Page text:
Thailand’s Military – An Important Independent Institution By Tony Cartalucci

8 December 2013 – Alternative Thai News Network

The Asia Foundation was a creation of the CIA, and to this day remains a front for the US State Department and the corporate financier interests of Wall Street and London. Their attempts to overthrow the sovereign institutions of Thailand by backing the regime of Thaksin Shinawatra has required them to conduct extensive research into the population of Thailand in order to find the strengths and weaknesses of both the Thai establishment, and their proxy, the Shinawatra regime.

To that end, they have conducted several “national public perception surveys of the Thai electorate,” (2010′s full .pdf here), revealing what must have been for them and their proxies, very unpleasant realities within Thai society. 

Graph: Up from 62% the year before, the public perception of the military as an important independent institution stood at 63%. Even in in the regime’s rural strongholds, support stood at 61%. The only group that did not support the military, was the regime’s tiny “red” minority, but even amongst them, 30% still supported the army.  
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It was revealed that Thais identifying themselves as the regime’s “red” supporters represented a minuscule minority - some 14%, half of which only described themselves as “leaning toward “red.”  More importantly, it was revealed that many more Thais (62%) believed the Thai military, who ousted Thaksin Shinawatra from power in 2006 in a bloodless coup, and who put down two pro-Thaksin insurrections in 2009 and 2010, was an important independent institution that has helped safeguard and stabilize the country.

While the West and the Shinawatra regime itself attempt to portray the army as widely reviled for its “undemocratic interventions,” the Thai people simply do not see it that way. The West of course, does not honestly believe the Thai Army is “undemocratic” – instead, they understand that it is an independent institution over which they exert very little influence, and that it constitutes the ultimate check-and-balance of last resort, standing between the Kingdom of Thailand and Wall Street’s wholesale pilfering of the nation.

Despite years of the West attempting to cultivate close relationships with the Thai military through operations like the annual “Cobra Gold” exercise, Thailand’s brass appears to be cogent enough to value their freedom more than slick promises, funding, and vague enticements the West has made and then broken with so many nations before. Like the Egyptian and even Pakistani armies, they are more than willing to take funding, training, and weapons, and still carry on with an independent agenda. 

Image: Thailand’s military mobilized in 2006 to oust Wall Street-backed dictator Thaksin Shinawatra, who just the previous evening was sitting before the CFR giving his foreign sponsors a progress report. While the West attempts to portray the Thai military as “undemocratic,” the reality is the Thai army carried out what it was duty-bound to perform – the defense of Thailand against all enemies, foreign and domestic.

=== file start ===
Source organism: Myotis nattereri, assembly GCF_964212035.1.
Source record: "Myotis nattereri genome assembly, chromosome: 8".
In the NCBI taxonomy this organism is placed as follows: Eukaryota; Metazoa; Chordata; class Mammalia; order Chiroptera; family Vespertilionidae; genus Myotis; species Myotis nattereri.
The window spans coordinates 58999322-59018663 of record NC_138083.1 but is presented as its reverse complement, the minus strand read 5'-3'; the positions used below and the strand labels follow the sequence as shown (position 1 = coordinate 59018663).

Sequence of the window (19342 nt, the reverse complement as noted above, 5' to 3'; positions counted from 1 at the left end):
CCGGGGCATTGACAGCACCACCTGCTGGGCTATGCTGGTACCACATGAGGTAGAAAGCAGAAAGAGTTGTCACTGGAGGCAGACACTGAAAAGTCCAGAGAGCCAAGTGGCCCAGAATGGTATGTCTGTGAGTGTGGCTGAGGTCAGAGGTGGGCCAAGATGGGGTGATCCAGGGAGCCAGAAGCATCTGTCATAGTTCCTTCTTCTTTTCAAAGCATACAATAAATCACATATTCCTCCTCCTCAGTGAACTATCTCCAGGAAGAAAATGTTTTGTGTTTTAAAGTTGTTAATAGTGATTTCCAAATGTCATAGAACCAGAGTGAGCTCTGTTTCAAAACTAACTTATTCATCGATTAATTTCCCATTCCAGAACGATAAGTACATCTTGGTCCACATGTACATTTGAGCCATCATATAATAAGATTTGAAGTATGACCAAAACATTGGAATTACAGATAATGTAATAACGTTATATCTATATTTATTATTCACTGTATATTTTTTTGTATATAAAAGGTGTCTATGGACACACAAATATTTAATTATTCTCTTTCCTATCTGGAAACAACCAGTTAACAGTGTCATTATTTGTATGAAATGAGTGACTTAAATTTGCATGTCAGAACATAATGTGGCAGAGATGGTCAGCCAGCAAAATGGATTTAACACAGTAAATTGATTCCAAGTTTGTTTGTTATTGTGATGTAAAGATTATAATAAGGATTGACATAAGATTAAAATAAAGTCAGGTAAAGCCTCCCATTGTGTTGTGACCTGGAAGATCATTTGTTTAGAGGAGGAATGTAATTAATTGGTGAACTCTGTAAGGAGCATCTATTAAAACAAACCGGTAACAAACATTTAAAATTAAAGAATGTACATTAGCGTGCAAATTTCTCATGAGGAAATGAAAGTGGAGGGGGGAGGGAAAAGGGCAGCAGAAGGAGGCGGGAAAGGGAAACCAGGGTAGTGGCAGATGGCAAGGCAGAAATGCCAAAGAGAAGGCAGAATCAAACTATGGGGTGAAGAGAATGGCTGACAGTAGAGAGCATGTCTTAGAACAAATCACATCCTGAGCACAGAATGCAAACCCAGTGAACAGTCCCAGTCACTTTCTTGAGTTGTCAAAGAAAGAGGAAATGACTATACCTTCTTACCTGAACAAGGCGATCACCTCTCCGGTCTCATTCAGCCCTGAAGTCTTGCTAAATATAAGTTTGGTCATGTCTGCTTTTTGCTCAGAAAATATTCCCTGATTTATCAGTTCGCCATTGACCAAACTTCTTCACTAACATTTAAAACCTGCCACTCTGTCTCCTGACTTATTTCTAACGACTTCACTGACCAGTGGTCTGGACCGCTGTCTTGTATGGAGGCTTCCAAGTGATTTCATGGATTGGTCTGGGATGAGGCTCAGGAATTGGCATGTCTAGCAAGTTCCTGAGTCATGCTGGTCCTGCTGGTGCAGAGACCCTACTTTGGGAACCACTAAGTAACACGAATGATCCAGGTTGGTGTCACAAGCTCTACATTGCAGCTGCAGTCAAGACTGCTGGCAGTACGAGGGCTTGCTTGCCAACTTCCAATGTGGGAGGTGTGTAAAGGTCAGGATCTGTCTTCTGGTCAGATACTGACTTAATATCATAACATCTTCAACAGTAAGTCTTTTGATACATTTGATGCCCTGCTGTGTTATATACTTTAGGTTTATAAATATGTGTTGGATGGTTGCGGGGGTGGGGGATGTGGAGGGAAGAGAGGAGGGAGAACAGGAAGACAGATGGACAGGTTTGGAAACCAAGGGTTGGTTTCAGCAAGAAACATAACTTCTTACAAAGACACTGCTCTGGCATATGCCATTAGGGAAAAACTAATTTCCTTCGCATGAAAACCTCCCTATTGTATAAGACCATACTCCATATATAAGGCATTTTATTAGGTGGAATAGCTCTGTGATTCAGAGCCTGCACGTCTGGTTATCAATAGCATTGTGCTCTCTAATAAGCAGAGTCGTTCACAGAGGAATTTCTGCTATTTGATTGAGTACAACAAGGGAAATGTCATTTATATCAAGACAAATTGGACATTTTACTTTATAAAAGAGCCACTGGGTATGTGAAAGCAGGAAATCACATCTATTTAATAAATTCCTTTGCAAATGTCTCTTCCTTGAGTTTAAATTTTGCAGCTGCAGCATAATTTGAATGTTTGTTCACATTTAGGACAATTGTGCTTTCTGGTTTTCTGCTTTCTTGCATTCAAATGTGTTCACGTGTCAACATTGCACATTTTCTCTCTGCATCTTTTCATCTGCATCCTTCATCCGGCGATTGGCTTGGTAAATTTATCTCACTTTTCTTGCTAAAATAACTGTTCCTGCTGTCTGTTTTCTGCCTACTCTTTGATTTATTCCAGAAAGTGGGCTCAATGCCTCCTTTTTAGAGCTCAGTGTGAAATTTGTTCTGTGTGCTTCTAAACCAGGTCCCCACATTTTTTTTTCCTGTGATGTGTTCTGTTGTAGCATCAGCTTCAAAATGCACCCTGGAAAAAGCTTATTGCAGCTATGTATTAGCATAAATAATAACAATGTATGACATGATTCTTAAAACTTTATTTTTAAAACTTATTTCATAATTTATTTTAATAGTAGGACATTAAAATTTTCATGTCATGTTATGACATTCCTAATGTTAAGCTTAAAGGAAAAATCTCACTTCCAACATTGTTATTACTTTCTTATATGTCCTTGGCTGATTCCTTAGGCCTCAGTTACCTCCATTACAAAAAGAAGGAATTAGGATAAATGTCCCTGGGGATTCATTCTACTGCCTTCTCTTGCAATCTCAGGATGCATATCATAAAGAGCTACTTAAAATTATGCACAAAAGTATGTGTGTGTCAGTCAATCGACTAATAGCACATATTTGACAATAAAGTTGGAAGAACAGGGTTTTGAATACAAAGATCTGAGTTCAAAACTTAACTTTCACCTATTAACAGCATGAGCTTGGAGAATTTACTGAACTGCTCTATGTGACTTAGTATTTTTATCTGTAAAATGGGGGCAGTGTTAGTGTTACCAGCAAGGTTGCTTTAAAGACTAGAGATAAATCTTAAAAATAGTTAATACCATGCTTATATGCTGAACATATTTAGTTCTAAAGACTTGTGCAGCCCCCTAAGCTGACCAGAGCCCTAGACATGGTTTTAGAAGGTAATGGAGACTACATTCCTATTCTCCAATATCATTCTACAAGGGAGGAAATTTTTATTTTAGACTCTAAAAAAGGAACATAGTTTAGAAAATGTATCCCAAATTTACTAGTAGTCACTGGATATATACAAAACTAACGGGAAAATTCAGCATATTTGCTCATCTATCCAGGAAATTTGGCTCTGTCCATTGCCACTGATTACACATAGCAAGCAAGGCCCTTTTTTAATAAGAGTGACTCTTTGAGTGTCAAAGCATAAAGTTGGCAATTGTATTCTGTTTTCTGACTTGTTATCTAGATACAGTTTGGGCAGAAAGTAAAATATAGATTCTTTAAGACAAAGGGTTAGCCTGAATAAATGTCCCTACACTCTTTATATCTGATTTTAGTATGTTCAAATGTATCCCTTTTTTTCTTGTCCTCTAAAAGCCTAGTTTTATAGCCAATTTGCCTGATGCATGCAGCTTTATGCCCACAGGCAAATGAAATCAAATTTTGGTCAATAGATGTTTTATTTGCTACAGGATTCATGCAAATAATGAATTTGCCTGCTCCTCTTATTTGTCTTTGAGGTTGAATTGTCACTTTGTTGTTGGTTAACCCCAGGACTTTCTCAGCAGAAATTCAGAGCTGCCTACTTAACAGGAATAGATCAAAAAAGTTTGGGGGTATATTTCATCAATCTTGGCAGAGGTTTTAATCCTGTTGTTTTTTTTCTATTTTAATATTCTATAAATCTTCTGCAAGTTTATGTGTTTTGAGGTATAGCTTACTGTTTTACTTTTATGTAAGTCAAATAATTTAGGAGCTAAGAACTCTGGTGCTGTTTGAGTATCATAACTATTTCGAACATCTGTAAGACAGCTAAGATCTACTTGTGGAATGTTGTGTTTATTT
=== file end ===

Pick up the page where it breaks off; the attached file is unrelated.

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The hope for the West is eventually establishing a contact somewhere in the upper brass that will take the Pentagon’s “phone call” at a pivotal moment in Thailand’s history. However, the pressure the US has put on the Thai military since 2006′s ousting of US-backed Thaksin Shinawatra, should be evidence enough for senior and junior officers to understand the true nature of the West’s overtures. The final goal for the West is to reduce the military as subordinate to which ever proxy regime they are able to eventually install, curtailing indefinitely the military’s widely respected, unique traditional role in Thai society.

The military would then become yet another tentacle of Wall Street’s influence, like in Cambodia where entire units are literally sold out to foreign interests as mercenaries to protect land seized out from under the Cambodian people. 

In Thailand today, as the West’s embattled proxy regime struggles to stay in power, the Western media is again aiming its rhetoric at the Thai military, attempting to preemptively shame it into standing on the sidelines. Of course, the West’s media has lost significant statue in recent years, and attempts to shame the Thai military into inaction during a pivotal point in Thai history should be perceived both inside and beyond Thailand as negligible at best.

Photo: Deposed autocrat, Thaksin Shinawatra before the CFR on the even of the 2006 military coup that would oust him from power. Since 2006 he has had the full, unflinching support of Washington, Wall Street and their immense propaganda machine in his bid to seize back power.
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The Council on Foreign Relations (CFR) in front of which Thaksin Shinawatra spent his last evening as Thailand’s prime minister, and whose corporate-financier interests it serves has backed Shinawatra for nearly a decade, has recently published an op-ed titled, “Can Thailand Break Its Coup Addiction?”  

Despite Thailand being run openly by convicted criminal, mass murder, and fugitive Thaksin Shinawatra, who was not elected, not on the ballot, and is not even in the country, the CFR’s piece implies that the current regime is a legitimate “parliamentary democracy,” and that coups are outdated, unnecessary, and undermine the country’s “democracy.” Should the CFR have its way, Thaksin Shinawatra would not only be allowed to continue running the country via his nepotist-appointed sister, current prime minister Yingluck Shinawatra – already a breathtaking display of banana republic-style corruption – but eventually return both to Thailand and to power, to repay the West for the last decade of stalwart support it has provided him.